Approximately 100km north of Auckland is the small village of Mangawhai and just north of that is Mangawhai Heads. This popular seaside town epitomises laid back Kiwi living and is full of artists, craftsmen (and women) and families seeking to escape the hustle and bustle of city life. It has an estuary that makes it a perfect launching spot for boaties heading out to the nearby Hen and Chicken islands for a spot of fishing or diving, and when the swell is running from the north east, it has a good break that makes it a popular surfing spot.
Needless to say, in summer, the beach at Mangawhai Heads can get pretty busy. But if fishing, surfing or simply hanging out on the beach is not your style, don’t be tempted to give this place a miss because it offers something rather special in the form of the Mangawhai Cliffs Walkway. This looped walk (at low tide) gives you the opportunity to explore the rugged coast just north of Mangawhai Beach and offers clifftop views of nearby Bream Head to the north (another great walking spot) and on clear days, views of the northern tip of the Coromandel peninsula almost 100km to the south. For us personally, this walk is a real highlight of the area and if you do it, we’re sure you’ll feel the same way.
This 5km walk starts at Mangawhai Heads Beach itself where there is parking and toilets but no shops so you may want to stop off in the village first. There are however pop-up stalls in the busier months selling coffee or frozen yoghurt but on the day we were there, it was way too early for them.
Heading down onto the sand, you’ll walk for about 1km north along the beach until you reach a small stream and just after that, on your left, you’ll see a sign where the path begins. At this point, depending on the tide you have a choice. You can either head up to the top of the cliffs and then return via the beach, or you can continue along the beach and return via the clifftop path. The reason why tide is a factor is because at the northernmost point of the loop is a feature (more on that later) which is impassable once the tide comes in so you really want to time it to be there around low tide.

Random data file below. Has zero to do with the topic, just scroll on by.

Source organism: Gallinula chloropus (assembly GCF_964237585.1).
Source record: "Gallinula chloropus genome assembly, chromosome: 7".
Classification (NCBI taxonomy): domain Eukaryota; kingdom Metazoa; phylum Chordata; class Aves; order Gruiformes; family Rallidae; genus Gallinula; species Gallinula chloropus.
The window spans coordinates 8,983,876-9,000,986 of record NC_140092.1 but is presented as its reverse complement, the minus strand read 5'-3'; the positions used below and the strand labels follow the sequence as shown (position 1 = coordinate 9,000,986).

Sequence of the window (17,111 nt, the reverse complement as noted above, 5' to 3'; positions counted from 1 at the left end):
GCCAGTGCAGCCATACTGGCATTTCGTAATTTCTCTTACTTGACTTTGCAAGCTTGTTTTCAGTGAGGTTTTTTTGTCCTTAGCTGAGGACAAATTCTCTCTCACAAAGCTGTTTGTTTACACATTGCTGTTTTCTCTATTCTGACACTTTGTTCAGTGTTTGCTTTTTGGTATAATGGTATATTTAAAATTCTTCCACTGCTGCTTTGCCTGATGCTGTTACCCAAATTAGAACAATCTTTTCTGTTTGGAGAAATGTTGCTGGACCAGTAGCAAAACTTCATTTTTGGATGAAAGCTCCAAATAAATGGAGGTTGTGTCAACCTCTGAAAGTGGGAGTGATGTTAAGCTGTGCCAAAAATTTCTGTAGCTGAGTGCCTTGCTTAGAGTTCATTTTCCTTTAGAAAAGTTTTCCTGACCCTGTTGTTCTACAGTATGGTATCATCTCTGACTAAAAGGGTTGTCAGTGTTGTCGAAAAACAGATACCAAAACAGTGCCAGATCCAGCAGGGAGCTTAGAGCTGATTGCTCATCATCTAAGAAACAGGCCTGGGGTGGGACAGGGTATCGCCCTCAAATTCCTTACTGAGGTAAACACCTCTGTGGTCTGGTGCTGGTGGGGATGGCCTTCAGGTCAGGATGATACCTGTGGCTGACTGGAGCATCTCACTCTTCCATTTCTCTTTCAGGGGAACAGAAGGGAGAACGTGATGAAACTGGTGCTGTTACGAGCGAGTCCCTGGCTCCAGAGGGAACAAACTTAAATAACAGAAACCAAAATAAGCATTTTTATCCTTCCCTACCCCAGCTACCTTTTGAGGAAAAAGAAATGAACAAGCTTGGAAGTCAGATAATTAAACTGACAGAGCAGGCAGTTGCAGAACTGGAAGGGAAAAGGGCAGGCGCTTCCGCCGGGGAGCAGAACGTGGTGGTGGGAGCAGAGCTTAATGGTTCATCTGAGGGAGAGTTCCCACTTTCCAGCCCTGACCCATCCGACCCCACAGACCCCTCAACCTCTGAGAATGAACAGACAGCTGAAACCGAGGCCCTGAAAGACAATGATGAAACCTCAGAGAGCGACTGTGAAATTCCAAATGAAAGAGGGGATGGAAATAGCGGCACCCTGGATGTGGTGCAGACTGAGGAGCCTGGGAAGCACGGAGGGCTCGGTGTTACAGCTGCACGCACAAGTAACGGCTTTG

So assuming the tide is not an issue which is the best way to do the loop? It depends on your attitude towards the steps (lots of them) at the northern end of the loop. If you don’t mind a bit of a sweaty workout as you climb a seemingless endless set of stairs then do the beach section first as we did.
The further north along the beach you go, the more rugged and interesting it becomes with many coves, channels and rock pools to explore. Apart from a few signs of life, you could almost imagine that you were the only one on some deserted island far from civilisation.
Just over a kilometre from the stream, there’s a section of rock hopping before you reach a secluded beach where, if it’s hot, you can stop and rest in the shade or better yet, take a little dip. We’re not sure if this beach has an official name, but we’ve decided to call it Column Beach. It will become apparent why as you continue north.
From Column Beach, the track continues along the coast for almost another kilometre until you reach this rather spectacular looking arch which, assuming you’ve timed it correctly, you’ll be able to walk through without getting wet.
After the arch, the track makes its way back via the clifftop path. There’s nothing to stop you continuing along the coast from this point and one day we most probably will although we’re not entirely sure what we’ll find or where we’ll end up. But assuming you’re happy to head back at this point, this is where the step workout begins.
From the beach you climb steadily up the hillside through forest until the path eventually levels out. At this point, you join a section of Te Araroa, the 3,000 km walking trail (no, that’s not a typo) that stretches from the northern tip of New Zealand’s North Island all the way to the bottom of the South Island. Now that’s a walk! You can read more about it here.
Walking back along the clifftop towards Mangawhai Beach, the views are spectacular. To the north east you’ll see the jagged points of Taranga Island and looking south, you’ll see the white sands of Te Arai Beach that stretches some 9 km from the mouth of the Mangawhai estuary to Te Arai Point, another popular surf spot. 100 meters below you, you’ll get a whole new perspective on the beach you walked along earlier, complete with azure blue water if you’re as lucky as we were. Add to that some weather beaten trees and occasional stands of nikau palms and you’ll soon why we rate this walk so highly.
There’s lots to see and do along the east coast between Auckland and Whangarei but if we had to choose just a few highlights in the area, the Mangawhai cliff top walk would definitely be on our list. We’ve done it once and we’ll definitely be back there again some time. Maybe we’ll see you there?
Looking for more ideas on things to do and places to see when visiting the Northland region? Have a look at our guide, Top things to do in Northland.
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